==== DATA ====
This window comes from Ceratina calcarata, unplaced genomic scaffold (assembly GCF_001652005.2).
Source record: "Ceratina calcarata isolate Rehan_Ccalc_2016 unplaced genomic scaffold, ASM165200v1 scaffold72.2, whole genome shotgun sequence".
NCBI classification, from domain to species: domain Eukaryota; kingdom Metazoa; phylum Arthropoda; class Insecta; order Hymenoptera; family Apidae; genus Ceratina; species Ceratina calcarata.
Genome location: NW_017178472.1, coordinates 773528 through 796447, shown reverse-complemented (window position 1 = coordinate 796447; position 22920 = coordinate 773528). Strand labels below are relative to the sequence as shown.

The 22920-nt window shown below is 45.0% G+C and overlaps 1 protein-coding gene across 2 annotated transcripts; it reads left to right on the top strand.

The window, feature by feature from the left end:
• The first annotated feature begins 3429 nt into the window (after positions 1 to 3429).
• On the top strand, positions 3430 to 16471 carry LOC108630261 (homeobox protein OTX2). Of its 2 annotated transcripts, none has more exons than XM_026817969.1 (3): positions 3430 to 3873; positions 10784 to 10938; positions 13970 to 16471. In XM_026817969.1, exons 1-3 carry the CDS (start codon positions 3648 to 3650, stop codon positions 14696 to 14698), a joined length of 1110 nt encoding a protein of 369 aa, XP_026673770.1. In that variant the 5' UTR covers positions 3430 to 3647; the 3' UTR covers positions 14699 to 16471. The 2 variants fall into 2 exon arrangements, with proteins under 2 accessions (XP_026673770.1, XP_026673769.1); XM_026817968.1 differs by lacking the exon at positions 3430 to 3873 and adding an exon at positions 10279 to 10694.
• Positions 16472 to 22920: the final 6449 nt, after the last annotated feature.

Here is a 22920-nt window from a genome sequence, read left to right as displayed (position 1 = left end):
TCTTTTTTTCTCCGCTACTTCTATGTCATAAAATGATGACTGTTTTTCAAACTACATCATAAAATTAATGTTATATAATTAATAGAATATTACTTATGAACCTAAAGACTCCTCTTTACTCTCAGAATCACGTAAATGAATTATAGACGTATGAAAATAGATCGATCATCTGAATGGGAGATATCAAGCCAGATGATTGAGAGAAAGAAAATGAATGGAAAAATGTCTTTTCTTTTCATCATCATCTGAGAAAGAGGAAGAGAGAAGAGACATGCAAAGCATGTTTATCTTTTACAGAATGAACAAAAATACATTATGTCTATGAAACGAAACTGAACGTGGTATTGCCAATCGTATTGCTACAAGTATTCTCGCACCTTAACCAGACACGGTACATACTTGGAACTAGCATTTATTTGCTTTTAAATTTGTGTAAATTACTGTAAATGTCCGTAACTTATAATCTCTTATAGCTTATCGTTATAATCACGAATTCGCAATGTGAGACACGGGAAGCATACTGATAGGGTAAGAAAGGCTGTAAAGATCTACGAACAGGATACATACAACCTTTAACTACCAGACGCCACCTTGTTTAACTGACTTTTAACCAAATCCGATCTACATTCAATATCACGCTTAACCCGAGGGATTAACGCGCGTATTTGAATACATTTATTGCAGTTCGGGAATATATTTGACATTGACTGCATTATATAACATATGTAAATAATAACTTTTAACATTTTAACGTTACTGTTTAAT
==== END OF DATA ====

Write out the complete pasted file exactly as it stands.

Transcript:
This window comes from Ceratina calcarata, unplaced genomic scaffold (assembly GCF_001652005.2).
Source record: "Ceratina calcarata isolate Rehan_Ccalc_2016 unplaced genomic scaffold, ASM165200v1 scaffold72.2, whole genome shotgun sequence".
NCBI classification, from domain to species: domain Eukaryota; kingdom Metazoa; phylum Arthropoda; class Insecta; order Hymenoptera; family Apidae; genus Ceratina; species Ceratina calcarata.
Genome location: NW_017178472.1, coordinates 773528 through 796447, shown reverse-complemented (window position 1 = coordinate 796447; position 22920 = coordinate 773528). Strand labels below are relative to the sequence as shown.

The 22920-nt window shown below is 45.0% G+C and overlaps 1 protein-coding gene across 2 annotated transcripts; it reads left to right on the top strand.

The window, feature by feature from the left end:
• The first annotated feature begins 3429 nt into the window (after positions 1 to 3429).
• On the top strand, positions 3430 to 16471 carry LOC108630261 (homeobox protein OTX2). Of its 2 annotated transcripts, none has more exons than XM_026817969.1 (3): positions 3430 to 3873; positions 10784 to 10938; positions 13970 to 16471. In XM_026817969.1, exons 1-3 carry the CDS (start codon positions 3648 to 3650, stop codon positions 14696 to 14698), a joined length of 1110 nt encoding a protein of 369 aa, XP_026673770.1. In that variant the 5' UTR covers positions 3430 to 3647; the 3' UTR covers positions 14699 to 16471. The 2 variants fall into 2 exon arrangements, with proteins under 2 accessions (XP_026673770.1, XP_026673769.1); XM_026817968.1 differs by lacking the exon at positions 3430 to 3873 and adding an exon at positions 10279 to 10694.
• Positions 16472 to 22920: the final 6449 nt, after the last annotated feature.

Here is a 22920-nt window from a genome sequence, read left to right as displayed (position 1 = left end):
TCTTTTTTTCTCCGCTACTTCTATGTCATAAAATGATGACTGTTTTTCAAACTACATCATAAAATTAATGTTATATAATTAATAGAATATTACTTATGAACCTAAAGACTCCTCTTTACTCTCAGAATCACGTAAATGAATTATAGACGTATGAAAATAGATCGATCATCTGAATGGGAGATATCAAGCCAGATGATTGAGAGAAAGAAAATGAATGGAAAAATGTCTTTTCTTTTCATCATCATCTGAGAAAGAGGAAGAGAGAAGAGACATGCAAAGCATGTTTATCTTTTACAGAATGAACAAAAATACATTATGTCTATGAAACGAAACTGAACGTGGTATTGCCAATCGTATTGCTACAAGTATTCTCGCACCTTAACCAGACACGGTACATACTTGGAACTAGCATTTATTTGCTTTTAAATTTGTGTAAATTACTGTAAATGTCCGTAACTTATAATCTCTTATAGCTTATCGTTATAATCACGAATTCGCAATGTGAGACACGGGAAGCATACTGATAGGGTAAGAAAGGCTGTAAAGATCTACGAACAGGATACATACAACCTTTAACTACCAGACGCCACCTTGTTTAACTGACTTTTAACCAAATCCGATCTACATTCAATATCACGCTTAACCCGAGGGATTAACGCGCGTATTTGAATACATTTATTGCAGTTCGGGAATATATTTGACATTGACTGCATTATATAACATATGTAAATAATAACTTTTAACATTTTAACGTTACTGTTTAAT